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Here is a good graphic of what the oil world is talking about when OPEC and others refer to, compare with, and are concerned about, the 5 year average inventories:

The yellow line is 2017 actual figures

The darl blue is the 2016 actual figures

…and the cloud is the 5-year historical range!

This shows clearly how big the global oil glut is and that it is still far from the OPEC objectives of supply/demand balance.

This was one of those mornings where everything goes right! :slight_smile:

Every chart from Daily down to 5M was negative, but not oversold. Every indicator was shouting sell, and the overall sentiment and long term fundamentals are both negative - and the risk/reward for a sell trade was just right.

I set this for what is maybe my main oil setup on a daytrading basis: 50/50. i.e. 50 pips target and a 45 pips+5 pips spread stoploss. We got there and a “bonus” 1 pip positive slippage from my broker! :slight_smile:

There is probably more on the downside but with a total of just on 100 pips for this (US holiday) week and a 100% trade success, I am stopping trading here for the week on a high note.
This is how the 15m chart looked today so far:


Under the Daily Pivot
Under the (3-ducks) 60 SMA (as is also the 4H and 1H SMA’s)
Under the ichimoku cloud
Green band is also negative (as is also the 4H and 1H bands)
RSI is also negative.

high 5 trade:

As expected this got closed and reversed at the previous 5-day low at 44.51.
This gave only a 9 pip profit compared with a maximum open trade profit (based on closing prices) of +263 pips,

But this was the 6th consecutive high-5 win since I started monitoring this on 2.3. this year and it has gained a nominal cumulative profit of 1727 pips so far!

I would repeat here that I do not actually trade this method for the sole reason that it is a method intended for a portfolio of 5/6 different trending securities and I am only trading Oil. But I follow it and trade in the same direction whenever my own 4H/1H charts agree. I follow the 3-Ducks method in the same way.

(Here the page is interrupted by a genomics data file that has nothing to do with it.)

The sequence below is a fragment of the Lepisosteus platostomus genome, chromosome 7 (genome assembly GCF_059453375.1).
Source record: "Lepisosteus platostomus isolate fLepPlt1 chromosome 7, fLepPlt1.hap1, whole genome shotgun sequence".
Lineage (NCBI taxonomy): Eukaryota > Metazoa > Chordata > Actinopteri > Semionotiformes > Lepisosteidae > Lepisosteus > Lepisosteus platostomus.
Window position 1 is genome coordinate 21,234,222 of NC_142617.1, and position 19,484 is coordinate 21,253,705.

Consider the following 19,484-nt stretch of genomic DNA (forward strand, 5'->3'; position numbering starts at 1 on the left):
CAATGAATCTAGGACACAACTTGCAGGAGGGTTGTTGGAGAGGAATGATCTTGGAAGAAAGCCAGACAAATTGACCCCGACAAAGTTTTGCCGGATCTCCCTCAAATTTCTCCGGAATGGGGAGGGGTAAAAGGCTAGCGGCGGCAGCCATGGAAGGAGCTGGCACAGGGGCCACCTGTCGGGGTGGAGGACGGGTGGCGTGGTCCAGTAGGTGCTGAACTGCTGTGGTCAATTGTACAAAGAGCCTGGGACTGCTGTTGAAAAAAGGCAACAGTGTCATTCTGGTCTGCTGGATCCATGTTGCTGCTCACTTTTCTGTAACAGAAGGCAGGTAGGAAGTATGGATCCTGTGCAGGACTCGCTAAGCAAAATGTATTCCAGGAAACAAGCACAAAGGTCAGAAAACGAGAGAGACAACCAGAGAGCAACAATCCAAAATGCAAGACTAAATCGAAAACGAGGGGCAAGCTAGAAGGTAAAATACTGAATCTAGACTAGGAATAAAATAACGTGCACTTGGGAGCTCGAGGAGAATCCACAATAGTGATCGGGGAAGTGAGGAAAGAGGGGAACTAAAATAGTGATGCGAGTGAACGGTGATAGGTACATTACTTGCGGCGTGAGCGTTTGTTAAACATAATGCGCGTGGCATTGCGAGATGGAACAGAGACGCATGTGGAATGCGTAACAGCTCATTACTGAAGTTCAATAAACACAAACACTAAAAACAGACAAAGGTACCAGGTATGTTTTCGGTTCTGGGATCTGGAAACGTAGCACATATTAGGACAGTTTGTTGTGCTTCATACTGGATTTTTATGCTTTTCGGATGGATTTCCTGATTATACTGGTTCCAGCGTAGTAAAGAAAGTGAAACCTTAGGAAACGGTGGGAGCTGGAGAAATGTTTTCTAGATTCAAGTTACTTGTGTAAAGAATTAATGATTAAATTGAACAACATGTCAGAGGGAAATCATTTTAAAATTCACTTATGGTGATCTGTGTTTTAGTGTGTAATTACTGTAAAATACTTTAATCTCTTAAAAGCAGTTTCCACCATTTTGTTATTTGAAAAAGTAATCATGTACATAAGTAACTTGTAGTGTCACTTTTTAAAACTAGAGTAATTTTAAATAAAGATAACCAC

But I would like to ask here - is this high 5 method of any interest to anyone out there? I have been updating the high-5 here and will continue to monitor it myself but I won’t bother posting the details here if no-one is actually following it because it is not my own method. and it has its own thread here on BP.

The new high-5 trade is now a short at 44.51 with a stop at 47.29 being the high from 4.7.

OK, well I could say that I would have caught all these oscillations and retired as a millionaire for the weekend! :smiley: :smiley:

But I am sure the truth is I would have given back maybe 100 to 150 pips with these oscillations!

I really don’t know what has been going on here tonight but it is clear that crude oil is in a real state of uncertainty - even the 5 min “scalper” chart couldn’t keep up with this evening!

Too much oil for price to go up but too near production cost breakevens for price to go down! “Where on earth do we go from here?”

It is times like this that one can (and should) we very happy to be a retail trader with no need to take a position at all if one doesn’t have to. Sometimes (maybe even often!) it is better to be sidelined and even sit on one’s hands! This evening is one of those times. We could open anywhere on Monday.

But I wish everyone a very peaceful and positive weekend and may whatever is important to you be fruitful…